Doctoral Dissertations

Date of Award


Degree Type


Degree Name

Doctor of Philosophy


Computer Engineering

Major Professor

Itamar Elhanany

Committee Members

Gregory Peterson, Donald W. Bouldin, Bradley Vander Zanden


The switching capacity of an Internet router is often dictated by the memory bandwidth required to bu¤er arriving packets. With the demand for greater capacity and improved service provisioning, inherent memory bandwidth limitations are encountered rendering input queued (IQ) switches and combined input and output queued (CIOQ) architectures more practical. Output-queued (OQ) switches, on the other hand, offer several highly desirable performance characteristics, including minimal average packet delay, controllable Quality of Service (QoS) provisioning and work-conservation under any admissible traffic conditions. However, the memory bandwidth requirements of such systems is O(NR), where N denotes the number of ports and R the data rate of each port. Clearly, for high port densities and data rates, this constraint dramatically limits the scalability of the switch.

In an effort to retain the desirable attributes of output-queued switches, while significantly reducing the memory bandwidth requirements, distributed shared memory architectures, such as the parallel shared memory (PSM) switch/router, have recently received much attention. The principle advantage of the PSM architecture is derived from the use of slow-running memory units operating in parallel to distribute the memory bandwidth requirement. At the core of the PSM architecture is a memory management algorithm that determines, for each arriving packet, the memory unit in which it will be placed. However, to date, the computational complexity of this algorithm is O(N), thereby limiting the scalability of PSM switches.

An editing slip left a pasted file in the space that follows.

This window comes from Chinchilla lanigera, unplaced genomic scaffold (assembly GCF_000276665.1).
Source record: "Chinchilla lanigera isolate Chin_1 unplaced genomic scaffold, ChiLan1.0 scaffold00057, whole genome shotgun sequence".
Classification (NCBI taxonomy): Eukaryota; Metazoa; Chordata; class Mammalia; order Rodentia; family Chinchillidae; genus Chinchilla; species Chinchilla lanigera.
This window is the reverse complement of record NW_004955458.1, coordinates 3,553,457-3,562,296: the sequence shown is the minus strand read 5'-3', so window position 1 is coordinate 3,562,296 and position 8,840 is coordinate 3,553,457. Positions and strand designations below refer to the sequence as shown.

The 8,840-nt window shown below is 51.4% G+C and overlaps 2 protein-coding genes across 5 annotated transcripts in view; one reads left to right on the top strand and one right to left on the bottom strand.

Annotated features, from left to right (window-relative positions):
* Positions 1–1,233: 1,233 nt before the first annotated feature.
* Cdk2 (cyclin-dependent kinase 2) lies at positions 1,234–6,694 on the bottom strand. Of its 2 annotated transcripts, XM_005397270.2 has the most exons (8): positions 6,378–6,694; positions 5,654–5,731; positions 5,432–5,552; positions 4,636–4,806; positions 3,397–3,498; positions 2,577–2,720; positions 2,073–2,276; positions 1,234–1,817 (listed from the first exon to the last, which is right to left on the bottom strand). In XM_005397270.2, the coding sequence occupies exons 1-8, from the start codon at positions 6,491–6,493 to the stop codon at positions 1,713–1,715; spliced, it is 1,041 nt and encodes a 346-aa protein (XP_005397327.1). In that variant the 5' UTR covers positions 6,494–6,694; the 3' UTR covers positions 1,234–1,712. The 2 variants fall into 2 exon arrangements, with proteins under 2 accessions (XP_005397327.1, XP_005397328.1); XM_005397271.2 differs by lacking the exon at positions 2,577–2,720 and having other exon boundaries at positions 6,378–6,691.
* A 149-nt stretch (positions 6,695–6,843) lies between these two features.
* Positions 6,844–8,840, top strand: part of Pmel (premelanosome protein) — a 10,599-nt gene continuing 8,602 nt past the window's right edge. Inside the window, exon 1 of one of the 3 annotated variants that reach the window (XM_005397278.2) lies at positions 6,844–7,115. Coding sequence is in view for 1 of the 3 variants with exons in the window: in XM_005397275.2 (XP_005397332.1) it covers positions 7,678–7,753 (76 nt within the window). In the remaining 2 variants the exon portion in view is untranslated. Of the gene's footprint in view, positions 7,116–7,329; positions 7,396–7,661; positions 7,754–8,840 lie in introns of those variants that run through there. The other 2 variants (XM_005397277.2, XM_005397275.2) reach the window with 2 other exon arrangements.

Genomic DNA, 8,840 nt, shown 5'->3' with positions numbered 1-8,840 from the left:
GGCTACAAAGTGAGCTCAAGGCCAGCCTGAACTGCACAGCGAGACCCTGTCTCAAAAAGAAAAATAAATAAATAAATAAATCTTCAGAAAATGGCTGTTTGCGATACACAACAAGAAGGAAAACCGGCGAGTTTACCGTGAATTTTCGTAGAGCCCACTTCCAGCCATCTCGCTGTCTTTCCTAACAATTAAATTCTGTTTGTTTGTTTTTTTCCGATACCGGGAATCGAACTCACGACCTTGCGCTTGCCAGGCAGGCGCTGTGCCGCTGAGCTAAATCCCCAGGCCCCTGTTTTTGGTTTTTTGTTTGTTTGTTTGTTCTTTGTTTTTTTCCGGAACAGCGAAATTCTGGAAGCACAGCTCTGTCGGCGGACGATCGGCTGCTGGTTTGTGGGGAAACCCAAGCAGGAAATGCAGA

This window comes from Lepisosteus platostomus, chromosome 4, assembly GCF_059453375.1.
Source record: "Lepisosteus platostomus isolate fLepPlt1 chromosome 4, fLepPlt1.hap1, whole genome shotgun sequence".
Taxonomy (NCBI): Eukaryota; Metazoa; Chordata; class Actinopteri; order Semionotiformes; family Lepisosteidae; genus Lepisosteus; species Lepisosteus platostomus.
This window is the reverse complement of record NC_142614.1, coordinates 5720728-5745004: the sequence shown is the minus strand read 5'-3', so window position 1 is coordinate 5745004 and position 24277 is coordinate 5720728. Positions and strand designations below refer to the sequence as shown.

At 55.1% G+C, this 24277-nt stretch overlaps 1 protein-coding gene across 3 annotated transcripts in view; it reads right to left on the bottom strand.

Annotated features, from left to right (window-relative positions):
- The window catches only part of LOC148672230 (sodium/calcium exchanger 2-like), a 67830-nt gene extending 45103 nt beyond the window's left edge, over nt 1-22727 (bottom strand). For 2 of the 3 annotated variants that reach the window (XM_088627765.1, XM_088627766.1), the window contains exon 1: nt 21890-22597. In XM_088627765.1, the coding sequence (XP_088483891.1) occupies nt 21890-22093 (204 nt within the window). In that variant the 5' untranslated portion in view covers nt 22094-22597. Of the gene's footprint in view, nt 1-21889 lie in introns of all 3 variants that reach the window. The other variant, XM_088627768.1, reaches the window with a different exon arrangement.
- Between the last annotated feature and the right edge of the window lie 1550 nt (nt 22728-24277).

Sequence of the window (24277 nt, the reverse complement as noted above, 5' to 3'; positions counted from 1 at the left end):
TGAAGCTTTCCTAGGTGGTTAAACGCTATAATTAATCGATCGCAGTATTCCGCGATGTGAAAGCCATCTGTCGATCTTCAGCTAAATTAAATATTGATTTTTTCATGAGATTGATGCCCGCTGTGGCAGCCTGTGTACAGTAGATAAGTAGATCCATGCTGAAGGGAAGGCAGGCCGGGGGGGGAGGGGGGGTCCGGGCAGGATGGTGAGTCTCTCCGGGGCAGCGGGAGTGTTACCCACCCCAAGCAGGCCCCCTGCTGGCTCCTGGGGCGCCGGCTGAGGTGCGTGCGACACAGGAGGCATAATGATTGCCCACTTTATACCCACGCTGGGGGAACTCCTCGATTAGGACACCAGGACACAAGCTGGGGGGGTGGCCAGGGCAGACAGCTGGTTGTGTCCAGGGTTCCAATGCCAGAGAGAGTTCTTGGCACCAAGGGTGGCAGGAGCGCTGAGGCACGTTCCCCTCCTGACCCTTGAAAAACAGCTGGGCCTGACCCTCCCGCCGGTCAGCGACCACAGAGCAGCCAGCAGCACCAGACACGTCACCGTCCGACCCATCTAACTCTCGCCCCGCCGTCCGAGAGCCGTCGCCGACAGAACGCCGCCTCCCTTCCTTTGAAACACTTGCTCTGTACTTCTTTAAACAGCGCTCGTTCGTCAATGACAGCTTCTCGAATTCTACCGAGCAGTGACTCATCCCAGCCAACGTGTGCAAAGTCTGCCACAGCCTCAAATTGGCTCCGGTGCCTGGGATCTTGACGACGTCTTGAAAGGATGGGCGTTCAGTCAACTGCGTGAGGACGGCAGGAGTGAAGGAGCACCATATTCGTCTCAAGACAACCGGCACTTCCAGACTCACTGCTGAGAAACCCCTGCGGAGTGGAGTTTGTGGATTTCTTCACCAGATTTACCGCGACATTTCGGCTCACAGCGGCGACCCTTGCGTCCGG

In an effort to overcome the scalability limitations, it is the goal of this dissertation to extend existing shared-memory architecture results while introducing the notion of Fabric on a Chip (FoC). In taking advantage of recent advancements in integrated circuit technologies, FoC aims to facilitate the consolidation of as many packet switching functions as possible on a single chip. Accordingly, this dissertation introduces a novel pipelined memory management algorithm, which plays a key role in the context of on-chip output- queued switch emulation. We discuss in detail the fundamental properties of the proposed scheme, along with hardware-based implementation results that illustrate its scalability and performance attributes.

To complement the main effort and further support the notion of FoC, we provide performance analysis of output queued cell switches with heterogeneous traffic. The result is a flexible tool for obtaining bounds on the memory requirements in output queued switches under a wide range of tra¢ c scenarios. Additionally, we present a reconfigurable high-speed hardware architecture for real-time generation of packets for the various traffic scenarios. The work presented in this thesis aims at providing pragmatic foundations for designing next-generation, high-performance Internet switches and routers.

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